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A fellow named Brad East has recently written a little essay “Against Pop Culture.” Despite the title, he is not denouncing pop culture as totally sinful or exhorting Christians to have nothing to do with it.  He admits, either in this essay or in further clarifications, that he has at least one TV show he is looking forward to following in its new season.  His point is to challenge the claim by many Christians today that engaging with pop culture is really important and valuable.  To quote:

The boring fact is that Christians like pop culture for the same reasons everyone else does—it’s convenient, undemanding, diverting, entertaining, and socially rewarded—and Christians with an audience either (1) rationalize that fact with high-minded justifications, (2) invest that activity with meaning it lacks (but “must” have to warrant the time Christians give to it), or (3) instrumentalize it toward other, non-trivial ends.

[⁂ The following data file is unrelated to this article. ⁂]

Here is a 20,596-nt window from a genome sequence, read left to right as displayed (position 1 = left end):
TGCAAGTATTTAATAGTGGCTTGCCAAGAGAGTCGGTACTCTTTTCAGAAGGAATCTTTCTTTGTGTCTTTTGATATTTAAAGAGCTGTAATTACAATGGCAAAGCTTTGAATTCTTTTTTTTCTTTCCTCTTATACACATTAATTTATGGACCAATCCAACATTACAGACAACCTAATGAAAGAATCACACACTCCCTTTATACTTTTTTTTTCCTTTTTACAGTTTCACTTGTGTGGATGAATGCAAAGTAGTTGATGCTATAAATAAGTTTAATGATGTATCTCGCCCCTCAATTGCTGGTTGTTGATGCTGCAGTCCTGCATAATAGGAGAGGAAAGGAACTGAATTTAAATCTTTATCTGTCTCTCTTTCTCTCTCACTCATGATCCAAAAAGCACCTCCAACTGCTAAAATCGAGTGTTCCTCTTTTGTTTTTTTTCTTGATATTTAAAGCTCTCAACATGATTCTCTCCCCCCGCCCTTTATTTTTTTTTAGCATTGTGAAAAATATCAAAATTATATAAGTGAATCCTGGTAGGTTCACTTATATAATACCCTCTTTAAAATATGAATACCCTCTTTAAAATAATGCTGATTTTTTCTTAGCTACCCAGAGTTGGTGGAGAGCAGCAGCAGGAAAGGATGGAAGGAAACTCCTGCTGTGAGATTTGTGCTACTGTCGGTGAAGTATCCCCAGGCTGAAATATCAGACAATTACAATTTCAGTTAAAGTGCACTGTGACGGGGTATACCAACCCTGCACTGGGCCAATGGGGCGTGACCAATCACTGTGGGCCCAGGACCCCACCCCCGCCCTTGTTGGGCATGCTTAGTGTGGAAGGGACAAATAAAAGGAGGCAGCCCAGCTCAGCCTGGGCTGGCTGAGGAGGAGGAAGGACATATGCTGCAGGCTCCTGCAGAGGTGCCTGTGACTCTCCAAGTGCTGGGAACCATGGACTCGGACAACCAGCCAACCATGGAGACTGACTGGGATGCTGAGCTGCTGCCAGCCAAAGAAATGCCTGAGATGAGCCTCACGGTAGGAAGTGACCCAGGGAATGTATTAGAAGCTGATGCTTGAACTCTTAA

Options 1 and 2 are dead ends. Option 3 is well-intended but, nine times out of ten, also a dead end.


Reading, cooking, gardening, playing a board game, building something with your hands, chatting with a neighbor, grabbing coffee with a friend, serving in a food pantry, learning a language, cleaning, sleeping, journaling, praying, sitting on your porch, resting, catching up with your spouse or housemate: every one of these things would be a qualitative improvement on streaming a show or movie (much less scrolling infinitely on Instagram or Twitter).

I think he is correct.  Movies and TV shows are occasionally formative in character, instructive, or useful for connecting with people.  But I suspect that, on the balance, their good is far outweighed by their corrupting influence and consistent use for normalizing immorality.  They are more stupefying than educational, more desensitizing than morally formative.

This doesn’t mean there’s not a place for them–some of them, that is.  But they’re not important.  There’s almost always a better use for our time.